Notes from a fat b*tch: On Williams’ fatphobia, anti-Blackness, and ableism

Bret Hairston

Content warning: This article includes the discussion of disordered eating habits and body dysmorphia.

Williams College is fatphobic. And it’s fatphobic because it is ableist and anti-Black; just as well, it is ableist and anti-Black because it is fatphobic. These systems all converge upon each other, and precisely and insidiously affect every facet of my life at Williams. 

If your first response to the above statement is to say that I should try losing weight, then I am going to kindly ask you to close this article and walk away; you do not have the range for this conversation. If your first response, though, is not to say I should lose weight, or if you are willing to move past the inclination to give that horrible advice and truly engage in a critical conversation about fatphobia as a systemic issue, then do stick with me, dear reader, and let’s unpack it together. This article will not address every way that this college is fatphobic — instead, it is continuing a larger conversation about fatphobia that many other scholars, authors, and activists have already started. 

My body, and other bodies like mine, deserves respect in all of its iterations — healthy, unhealthy, fat, not so fat. My body deserves respect because I am living in it and because my humanity is not determined by how well my body answers to the demands of a system, or how well I can sacrifice scraps of my flesh when I inevitably fail to reach such standards. And yet, the College relies on such a sacrifice to reify itself, down to the very architecture of the school.

I invite you now, reader, to think about the architecture. Pull it up in your mind’s eye. Not just simply the grand buildings, or the new science building, or even the godforsaken marble slabs. Think of the aisleways in lecture halls. Think of the seating in Chapin Hall. Think of the furniture in your common room, or in your bedroom. Now imagine — or, if this does happen to you, then remember — that these aisles force you to pivot to your side and shimmy down them rather than walking through them with ease. You cannot get through a single performance in Chapin (you know, when they were still happening there) without getting out of your seat because the chair is pinching and nipping at your thighs, and is begging you to extricate yourself because it is not built wide enough for you. Imagine that you cannot work at your desk in your room because it won’t fit your legs. Imagine turning the wrong way in bed and falling out of it at least once a week. This is my and other fat folks’ reality. The furniture and smaller features of the College squeeze out fat bodies, rejects them, and ultimately reminds fat folks that the school is not built for them. 

The architecture of Williams is so important for me to thoroughly describe because it is the most tangible way to grasp Williams’ fatphobia problem, and how it is connected to anti-Blackness, ableism, and white supremacy at large. This school did not simply forget that fat folks exist and very well may attend, work at, and otherwise occupy Williams spaces. The institution deliberately did not build spaces that are comfortable for anyone with an above average Body Mass Index (BMI) — an index that was invented by Adolphe Quetelet, a mathematician whose work was concerned with defining the characteristics of the “average man” and is steeped in phrenology, a racist pseudoscience. Williams, like the BMI, comprises spaces that are designed for Quetelet’s “average man,” who is not only thin, but is also white, privileged, and a perfect fit for Williams College — unlike me with my Blackness, chronic pain, and morbidly obese BMI.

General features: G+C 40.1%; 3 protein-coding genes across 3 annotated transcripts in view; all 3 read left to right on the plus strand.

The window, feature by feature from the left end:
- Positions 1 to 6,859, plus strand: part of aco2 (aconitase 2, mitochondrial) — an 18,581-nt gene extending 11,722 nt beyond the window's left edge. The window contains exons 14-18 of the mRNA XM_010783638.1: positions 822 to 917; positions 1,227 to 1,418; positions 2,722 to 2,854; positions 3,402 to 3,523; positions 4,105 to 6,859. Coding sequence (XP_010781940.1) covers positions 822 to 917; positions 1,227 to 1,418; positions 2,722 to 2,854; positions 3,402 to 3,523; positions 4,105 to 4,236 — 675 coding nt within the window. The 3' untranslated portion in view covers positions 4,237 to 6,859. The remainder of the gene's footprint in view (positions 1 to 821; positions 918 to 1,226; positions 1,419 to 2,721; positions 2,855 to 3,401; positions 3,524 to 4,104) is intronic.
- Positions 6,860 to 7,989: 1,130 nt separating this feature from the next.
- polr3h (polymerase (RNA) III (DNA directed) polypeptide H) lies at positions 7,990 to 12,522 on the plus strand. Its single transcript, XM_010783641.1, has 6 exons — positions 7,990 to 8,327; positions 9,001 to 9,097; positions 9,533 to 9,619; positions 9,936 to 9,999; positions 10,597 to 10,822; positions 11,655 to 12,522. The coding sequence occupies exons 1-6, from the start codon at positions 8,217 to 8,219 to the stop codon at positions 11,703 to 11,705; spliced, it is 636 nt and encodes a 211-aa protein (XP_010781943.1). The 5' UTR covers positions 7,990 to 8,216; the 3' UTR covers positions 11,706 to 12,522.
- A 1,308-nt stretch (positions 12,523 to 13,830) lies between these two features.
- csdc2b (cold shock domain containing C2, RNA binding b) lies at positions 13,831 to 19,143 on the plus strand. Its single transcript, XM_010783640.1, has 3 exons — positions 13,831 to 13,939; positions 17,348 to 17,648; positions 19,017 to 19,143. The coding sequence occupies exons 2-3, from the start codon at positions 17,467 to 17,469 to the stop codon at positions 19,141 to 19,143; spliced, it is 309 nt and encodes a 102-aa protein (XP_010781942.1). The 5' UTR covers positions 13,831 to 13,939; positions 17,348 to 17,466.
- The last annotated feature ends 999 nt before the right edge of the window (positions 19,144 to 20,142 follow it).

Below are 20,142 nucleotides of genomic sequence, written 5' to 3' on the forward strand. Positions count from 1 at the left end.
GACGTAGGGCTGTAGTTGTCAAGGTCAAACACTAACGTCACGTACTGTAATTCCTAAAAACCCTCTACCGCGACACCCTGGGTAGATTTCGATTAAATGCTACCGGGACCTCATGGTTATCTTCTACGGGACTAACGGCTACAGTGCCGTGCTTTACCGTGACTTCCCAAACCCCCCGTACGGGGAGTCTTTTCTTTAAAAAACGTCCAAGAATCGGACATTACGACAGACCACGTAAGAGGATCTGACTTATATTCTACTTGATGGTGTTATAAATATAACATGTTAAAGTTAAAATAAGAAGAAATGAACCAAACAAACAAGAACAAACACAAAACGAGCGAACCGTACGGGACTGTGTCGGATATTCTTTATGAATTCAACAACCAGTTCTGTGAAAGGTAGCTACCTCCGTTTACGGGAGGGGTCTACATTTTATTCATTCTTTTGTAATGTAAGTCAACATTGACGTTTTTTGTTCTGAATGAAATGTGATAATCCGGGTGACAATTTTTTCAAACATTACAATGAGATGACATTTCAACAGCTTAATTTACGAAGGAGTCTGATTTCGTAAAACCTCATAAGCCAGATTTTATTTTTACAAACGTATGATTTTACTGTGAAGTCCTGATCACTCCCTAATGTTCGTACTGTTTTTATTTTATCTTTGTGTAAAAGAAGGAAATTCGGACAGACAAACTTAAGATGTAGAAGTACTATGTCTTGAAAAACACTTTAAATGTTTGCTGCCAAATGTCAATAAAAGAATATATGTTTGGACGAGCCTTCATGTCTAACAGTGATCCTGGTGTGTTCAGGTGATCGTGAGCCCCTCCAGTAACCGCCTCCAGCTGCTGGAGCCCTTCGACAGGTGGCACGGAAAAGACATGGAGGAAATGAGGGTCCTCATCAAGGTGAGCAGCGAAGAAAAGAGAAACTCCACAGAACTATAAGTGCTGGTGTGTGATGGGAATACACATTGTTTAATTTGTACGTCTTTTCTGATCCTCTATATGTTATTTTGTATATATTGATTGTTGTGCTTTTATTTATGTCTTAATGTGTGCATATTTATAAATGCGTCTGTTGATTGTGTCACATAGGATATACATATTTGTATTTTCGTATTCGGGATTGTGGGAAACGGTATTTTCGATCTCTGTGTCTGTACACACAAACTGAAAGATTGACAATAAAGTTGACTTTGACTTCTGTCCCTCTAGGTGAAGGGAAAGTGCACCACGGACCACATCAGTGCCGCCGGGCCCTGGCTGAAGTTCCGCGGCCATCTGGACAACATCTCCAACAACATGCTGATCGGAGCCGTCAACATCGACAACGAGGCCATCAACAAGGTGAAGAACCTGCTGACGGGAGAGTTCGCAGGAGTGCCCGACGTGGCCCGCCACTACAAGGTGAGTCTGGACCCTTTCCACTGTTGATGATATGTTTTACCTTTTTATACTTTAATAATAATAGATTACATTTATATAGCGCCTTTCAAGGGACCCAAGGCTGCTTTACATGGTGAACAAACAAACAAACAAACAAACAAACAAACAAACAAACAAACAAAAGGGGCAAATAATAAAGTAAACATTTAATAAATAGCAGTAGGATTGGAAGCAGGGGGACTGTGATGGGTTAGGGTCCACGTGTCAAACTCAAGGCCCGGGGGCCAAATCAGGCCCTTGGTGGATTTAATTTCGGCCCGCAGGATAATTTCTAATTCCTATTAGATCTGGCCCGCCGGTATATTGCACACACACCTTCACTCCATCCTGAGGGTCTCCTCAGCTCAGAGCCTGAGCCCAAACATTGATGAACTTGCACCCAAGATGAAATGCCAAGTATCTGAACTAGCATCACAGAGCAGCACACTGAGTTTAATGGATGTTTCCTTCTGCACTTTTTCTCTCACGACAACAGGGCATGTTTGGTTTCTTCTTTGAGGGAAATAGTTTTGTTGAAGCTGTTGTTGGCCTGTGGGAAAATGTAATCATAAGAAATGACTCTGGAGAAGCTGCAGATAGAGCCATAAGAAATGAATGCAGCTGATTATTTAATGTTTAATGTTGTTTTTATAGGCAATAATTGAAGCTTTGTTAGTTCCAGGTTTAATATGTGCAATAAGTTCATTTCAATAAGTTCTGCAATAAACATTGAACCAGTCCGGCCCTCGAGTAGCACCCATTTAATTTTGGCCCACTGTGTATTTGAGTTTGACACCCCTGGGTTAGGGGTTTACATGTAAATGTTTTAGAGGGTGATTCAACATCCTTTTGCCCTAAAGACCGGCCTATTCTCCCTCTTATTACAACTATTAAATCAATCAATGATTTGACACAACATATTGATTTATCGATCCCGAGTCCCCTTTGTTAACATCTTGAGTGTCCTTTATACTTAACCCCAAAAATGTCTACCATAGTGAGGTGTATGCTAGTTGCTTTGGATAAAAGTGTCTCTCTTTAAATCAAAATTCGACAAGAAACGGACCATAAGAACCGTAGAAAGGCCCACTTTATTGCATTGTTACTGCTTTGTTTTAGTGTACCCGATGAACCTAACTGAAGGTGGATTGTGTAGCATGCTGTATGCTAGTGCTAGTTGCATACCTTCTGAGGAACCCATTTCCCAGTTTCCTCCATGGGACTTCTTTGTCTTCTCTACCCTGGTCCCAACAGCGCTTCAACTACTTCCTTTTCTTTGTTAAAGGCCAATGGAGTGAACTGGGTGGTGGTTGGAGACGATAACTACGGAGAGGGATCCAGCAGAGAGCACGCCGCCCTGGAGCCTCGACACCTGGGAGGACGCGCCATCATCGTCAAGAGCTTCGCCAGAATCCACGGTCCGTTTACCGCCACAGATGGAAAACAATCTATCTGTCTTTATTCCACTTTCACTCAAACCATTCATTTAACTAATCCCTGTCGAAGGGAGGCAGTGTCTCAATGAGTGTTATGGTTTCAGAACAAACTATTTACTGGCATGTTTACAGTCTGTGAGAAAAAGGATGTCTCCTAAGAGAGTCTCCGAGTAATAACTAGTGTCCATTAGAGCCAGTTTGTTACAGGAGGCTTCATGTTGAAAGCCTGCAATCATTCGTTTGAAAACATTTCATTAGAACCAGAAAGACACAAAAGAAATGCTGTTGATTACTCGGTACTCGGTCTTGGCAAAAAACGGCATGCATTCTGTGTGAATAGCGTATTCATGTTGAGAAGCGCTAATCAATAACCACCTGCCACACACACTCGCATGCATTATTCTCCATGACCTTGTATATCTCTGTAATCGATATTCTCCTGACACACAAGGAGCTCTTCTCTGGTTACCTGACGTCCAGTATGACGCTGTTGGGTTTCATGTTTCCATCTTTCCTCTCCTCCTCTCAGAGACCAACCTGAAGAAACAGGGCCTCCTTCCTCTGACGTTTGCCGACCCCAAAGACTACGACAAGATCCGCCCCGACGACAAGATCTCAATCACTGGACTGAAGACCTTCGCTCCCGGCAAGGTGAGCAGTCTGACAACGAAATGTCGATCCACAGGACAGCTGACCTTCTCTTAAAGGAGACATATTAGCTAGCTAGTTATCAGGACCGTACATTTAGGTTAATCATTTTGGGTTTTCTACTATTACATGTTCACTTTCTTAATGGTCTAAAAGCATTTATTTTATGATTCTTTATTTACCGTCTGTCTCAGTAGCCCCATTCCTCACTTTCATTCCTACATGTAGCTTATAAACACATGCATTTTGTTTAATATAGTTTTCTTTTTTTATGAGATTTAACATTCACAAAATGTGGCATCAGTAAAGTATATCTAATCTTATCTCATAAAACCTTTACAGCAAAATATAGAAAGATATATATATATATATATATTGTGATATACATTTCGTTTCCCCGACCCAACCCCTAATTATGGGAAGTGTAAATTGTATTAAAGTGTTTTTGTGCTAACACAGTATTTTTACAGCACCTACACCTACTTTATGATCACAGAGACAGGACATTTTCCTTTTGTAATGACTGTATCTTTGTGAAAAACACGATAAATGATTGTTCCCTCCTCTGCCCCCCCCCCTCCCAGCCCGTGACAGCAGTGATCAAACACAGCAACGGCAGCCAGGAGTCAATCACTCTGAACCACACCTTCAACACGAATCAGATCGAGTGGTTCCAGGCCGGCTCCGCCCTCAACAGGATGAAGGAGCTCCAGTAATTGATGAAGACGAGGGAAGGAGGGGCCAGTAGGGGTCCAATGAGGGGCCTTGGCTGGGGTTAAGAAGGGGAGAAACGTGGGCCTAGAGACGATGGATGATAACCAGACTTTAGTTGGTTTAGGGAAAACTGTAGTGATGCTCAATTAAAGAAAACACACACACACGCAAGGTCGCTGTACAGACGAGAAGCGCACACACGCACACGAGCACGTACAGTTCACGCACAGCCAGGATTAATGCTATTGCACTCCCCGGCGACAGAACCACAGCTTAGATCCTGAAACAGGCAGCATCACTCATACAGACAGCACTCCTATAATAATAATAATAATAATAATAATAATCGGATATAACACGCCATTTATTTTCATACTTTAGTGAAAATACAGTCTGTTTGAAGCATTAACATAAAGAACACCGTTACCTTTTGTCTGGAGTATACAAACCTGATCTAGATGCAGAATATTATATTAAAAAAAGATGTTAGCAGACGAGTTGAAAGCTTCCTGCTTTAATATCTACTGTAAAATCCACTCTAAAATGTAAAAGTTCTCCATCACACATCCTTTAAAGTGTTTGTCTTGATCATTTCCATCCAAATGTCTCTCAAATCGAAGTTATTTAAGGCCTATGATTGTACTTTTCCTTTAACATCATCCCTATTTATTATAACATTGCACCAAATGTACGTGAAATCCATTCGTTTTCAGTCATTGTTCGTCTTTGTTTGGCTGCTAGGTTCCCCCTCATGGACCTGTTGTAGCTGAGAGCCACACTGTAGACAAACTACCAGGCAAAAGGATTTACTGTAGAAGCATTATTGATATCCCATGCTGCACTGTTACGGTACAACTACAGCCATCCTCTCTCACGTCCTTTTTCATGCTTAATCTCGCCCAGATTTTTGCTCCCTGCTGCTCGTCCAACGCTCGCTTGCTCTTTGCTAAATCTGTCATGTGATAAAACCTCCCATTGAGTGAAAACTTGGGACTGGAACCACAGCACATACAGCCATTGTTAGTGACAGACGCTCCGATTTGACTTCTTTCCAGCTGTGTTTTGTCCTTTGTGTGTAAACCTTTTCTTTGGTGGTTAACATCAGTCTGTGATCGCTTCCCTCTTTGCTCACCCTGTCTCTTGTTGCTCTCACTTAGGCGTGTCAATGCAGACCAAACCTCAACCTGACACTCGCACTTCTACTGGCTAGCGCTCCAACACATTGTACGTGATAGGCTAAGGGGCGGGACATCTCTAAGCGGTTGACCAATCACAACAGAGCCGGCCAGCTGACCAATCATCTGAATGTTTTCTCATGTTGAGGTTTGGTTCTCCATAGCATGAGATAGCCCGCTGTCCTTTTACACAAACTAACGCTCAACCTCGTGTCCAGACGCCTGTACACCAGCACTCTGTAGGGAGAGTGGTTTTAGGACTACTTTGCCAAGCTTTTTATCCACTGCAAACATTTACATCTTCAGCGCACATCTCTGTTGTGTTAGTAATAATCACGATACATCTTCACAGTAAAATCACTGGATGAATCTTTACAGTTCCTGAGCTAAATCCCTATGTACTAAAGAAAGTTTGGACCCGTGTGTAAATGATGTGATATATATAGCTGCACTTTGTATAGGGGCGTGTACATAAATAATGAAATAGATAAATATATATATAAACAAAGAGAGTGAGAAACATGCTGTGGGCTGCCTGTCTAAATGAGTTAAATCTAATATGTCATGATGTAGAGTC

Understanding how the spaces at Williams are constructed allows space for a critique of the culture that these spaces incite. This culture is what makes it socially hard to be fat at this school. It is a culture caught up in whiteness and what is (solely) considered healthy for a thin and white body. It is a culture caught up in toxic athleticism. It is a culture where considering joining a sports, dance, or even a cappella group on campus means questioning if you even have a chance of getting in because of how big you are and the assumptions that come with that bigness. In short, it is a culture that is embedded in fatphobic ideals of regulating the bodies that move through Williams’ spaces.

This fatphobia is connected to the school’s anti-Blackness, ableism, and allegiance to white supremacy because fatphobia is a system that, like these other systems, is formed around the desire to control bodies marked as other. The laziness that keeps the school from becoming ADA compliant is the same laziness that creates and requires fat discomfort. The urge to monitor and police Black folks on this campus is the same urge to monitor fat folks. This is an urge that literally sustains Williams. Because what would it really cost Williams to alter the furniture in dorm rooms, or seriously address the toxic athletic culture? Or even make every building on this campus accessible or actually address systemic racism (starting with the school’s namesake and history)? A few hundred thousand, a million or so? Williams would rather save that money in its “rainy day” fund. 

And what does it cost me to live at a college that relies on my discomfort to save a few dollars? A lifetime of trauma and perhaps a reignited eating disorder from high school, it seems.  

Bret Hairston ’21 (they/them) is an English major and Africana studies concentrator from Columbus, Ohio.